Upon arrival at this two-story white home that looked like it was built in the early 1900s, we found an old man who was to marry us by the name of Mr. Temple. This guy was a complete character. His ceremony was touching, too. He told us a story about how he and his wife make the bed every morning since they've been married and emphasized that is what we should do as well. Little did this man know that our bed is on the floor against a wall so it's easier for one of us to do it, but the message of teamwork definitely brought me to tears.
He also made us repeat to each other four points to a successful marriage. As Jesse and I looked into each other's eyes, we repeated "My Love, My Trust, My Respect, And My Friendship for each other all the time." Shortly after, he pronounced us man and wife. We stood up from our seats and for our first kiss, Jesse dipped me. Afterwards, we read what we wrote to each other from that morning and then ventured forward to explore the town as man and wife.
Our biggest challenge: One of the hardest things to do was to look into our family members' eyes and tell them that we didn't want anyone there when we were married. I'll never forget the tears from Jesse's mother and the heartache expressed by many of our close friends once we told them our plans. We both never felt so bad for standing up for something we felt was so right.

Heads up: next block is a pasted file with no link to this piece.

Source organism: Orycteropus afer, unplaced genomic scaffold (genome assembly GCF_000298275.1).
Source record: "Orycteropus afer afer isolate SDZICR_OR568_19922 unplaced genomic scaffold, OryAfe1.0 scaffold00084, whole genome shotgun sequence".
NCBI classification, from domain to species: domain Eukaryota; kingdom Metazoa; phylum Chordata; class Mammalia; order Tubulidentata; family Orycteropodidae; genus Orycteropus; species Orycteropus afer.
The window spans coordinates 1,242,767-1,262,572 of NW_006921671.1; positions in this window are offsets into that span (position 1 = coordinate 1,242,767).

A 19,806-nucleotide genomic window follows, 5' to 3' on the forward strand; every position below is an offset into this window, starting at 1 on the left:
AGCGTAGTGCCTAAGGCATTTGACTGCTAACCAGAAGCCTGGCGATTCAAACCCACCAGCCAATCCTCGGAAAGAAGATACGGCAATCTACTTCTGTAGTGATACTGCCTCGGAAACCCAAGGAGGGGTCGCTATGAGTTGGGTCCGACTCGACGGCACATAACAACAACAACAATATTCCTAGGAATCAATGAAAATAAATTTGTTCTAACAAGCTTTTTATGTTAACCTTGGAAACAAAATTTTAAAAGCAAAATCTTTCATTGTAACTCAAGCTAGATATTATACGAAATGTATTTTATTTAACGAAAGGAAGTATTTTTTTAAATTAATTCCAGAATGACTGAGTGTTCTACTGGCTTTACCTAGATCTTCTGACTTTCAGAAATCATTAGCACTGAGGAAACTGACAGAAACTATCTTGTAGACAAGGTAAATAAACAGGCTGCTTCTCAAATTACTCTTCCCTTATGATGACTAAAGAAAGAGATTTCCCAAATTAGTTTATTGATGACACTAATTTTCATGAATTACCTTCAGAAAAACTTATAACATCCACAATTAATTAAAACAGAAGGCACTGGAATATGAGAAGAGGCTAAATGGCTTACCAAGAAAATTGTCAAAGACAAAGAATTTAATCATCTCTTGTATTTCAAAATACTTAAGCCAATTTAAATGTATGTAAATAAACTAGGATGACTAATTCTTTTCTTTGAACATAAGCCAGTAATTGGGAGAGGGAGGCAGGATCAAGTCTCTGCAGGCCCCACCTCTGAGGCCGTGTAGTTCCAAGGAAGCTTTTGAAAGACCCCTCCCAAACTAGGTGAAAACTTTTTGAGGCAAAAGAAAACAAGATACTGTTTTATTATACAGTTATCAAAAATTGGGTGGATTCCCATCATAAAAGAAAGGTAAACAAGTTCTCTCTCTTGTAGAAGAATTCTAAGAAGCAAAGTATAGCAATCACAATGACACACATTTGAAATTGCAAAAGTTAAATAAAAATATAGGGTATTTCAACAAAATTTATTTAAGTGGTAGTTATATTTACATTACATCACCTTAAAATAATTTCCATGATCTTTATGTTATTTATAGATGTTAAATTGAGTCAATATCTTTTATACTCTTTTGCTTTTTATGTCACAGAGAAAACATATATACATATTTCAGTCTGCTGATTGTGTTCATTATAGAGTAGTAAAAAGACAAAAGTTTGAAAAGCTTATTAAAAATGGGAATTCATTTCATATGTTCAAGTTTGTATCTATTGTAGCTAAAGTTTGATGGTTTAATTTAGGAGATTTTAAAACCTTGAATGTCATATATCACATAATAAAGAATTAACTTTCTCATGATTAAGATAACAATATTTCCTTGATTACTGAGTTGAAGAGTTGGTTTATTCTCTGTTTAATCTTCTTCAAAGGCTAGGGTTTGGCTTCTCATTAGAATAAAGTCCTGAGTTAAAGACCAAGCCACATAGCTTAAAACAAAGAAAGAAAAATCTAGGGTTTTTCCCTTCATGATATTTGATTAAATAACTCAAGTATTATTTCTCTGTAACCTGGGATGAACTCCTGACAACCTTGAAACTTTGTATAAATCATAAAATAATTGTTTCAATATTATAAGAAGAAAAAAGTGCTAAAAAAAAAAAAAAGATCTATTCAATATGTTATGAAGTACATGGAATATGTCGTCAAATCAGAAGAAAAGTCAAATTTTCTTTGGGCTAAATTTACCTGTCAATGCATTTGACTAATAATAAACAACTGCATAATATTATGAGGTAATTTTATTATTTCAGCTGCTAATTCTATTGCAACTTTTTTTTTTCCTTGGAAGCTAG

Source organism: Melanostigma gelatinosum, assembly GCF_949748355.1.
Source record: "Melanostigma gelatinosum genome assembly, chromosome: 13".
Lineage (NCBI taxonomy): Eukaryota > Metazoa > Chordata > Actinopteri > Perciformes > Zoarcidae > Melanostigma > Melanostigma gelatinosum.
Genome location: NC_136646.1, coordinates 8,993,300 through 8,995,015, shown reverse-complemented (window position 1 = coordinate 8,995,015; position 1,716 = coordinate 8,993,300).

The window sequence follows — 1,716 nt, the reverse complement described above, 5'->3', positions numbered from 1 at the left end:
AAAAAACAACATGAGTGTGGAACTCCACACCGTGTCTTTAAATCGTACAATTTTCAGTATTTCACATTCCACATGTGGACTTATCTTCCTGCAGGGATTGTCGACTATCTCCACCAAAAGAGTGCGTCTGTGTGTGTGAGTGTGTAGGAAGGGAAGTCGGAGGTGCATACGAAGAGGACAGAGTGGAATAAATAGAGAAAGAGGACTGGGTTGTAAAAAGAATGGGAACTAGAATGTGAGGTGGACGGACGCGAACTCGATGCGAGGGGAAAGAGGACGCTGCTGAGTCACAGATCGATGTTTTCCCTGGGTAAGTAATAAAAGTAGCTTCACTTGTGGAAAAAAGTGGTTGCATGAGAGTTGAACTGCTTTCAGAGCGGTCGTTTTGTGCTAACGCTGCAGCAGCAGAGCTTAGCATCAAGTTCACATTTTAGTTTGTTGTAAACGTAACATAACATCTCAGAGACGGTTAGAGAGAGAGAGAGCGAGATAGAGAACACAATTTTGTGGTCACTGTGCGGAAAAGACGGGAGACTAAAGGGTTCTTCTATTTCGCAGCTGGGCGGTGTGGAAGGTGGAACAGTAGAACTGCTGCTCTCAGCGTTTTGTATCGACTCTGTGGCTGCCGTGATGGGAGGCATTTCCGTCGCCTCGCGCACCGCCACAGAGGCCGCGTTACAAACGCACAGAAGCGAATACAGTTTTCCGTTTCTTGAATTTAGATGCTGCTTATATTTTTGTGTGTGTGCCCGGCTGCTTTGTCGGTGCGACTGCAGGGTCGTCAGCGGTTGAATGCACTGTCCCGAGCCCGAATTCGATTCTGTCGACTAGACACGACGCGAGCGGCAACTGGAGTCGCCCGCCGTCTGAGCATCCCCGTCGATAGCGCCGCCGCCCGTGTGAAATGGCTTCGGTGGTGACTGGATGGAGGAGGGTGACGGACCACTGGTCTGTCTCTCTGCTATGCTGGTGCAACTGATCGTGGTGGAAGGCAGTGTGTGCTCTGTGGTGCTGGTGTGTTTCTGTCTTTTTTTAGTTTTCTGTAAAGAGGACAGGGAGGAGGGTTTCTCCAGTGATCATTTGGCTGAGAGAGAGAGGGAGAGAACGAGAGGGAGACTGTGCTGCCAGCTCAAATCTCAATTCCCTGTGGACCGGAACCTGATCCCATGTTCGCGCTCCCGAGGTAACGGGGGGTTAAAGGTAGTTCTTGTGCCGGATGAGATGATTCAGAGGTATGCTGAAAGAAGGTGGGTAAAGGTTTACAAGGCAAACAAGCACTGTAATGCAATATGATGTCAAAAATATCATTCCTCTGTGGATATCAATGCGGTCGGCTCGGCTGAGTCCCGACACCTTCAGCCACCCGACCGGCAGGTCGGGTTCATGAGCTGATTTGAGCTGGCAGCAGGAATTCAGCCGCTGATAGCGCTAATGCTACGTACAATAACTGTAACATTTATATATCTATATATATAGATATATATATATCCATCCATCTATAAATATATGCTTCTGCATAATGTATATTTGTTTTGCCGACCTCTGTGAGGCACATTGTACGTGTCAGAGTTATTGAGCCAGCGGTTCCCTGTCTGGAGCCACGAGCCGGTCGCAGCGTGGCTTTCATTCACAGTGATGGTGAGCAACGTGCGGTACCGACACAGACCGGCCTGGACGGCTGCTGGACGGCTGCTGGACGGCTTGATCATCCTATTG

After informing people and hearing their responses, we knew we had to do something for our friends and family. We wanted to make sure we could help them relive the moment they all wanted to see through more than just pictures. So, we immediately looked into a videographer. We also started planning a get-together at our new home that was to take place right after we returned from eloping. That way, no one felt 100% left out.
My favorite moment: When we were able to sit down and exchange the words we wrote to each other earlier that morning. This element was really the only semi-planned piece of the day. While neither of us knew what we were going to share with each other, we both knew it was going to be the exact thoughts we were feeling when we woke up that morning before we were married. Even to this day we both still tear up when that part comes up in our elopement video.
[Enough teasing — here's the vid! Use the password: laurabeth2011]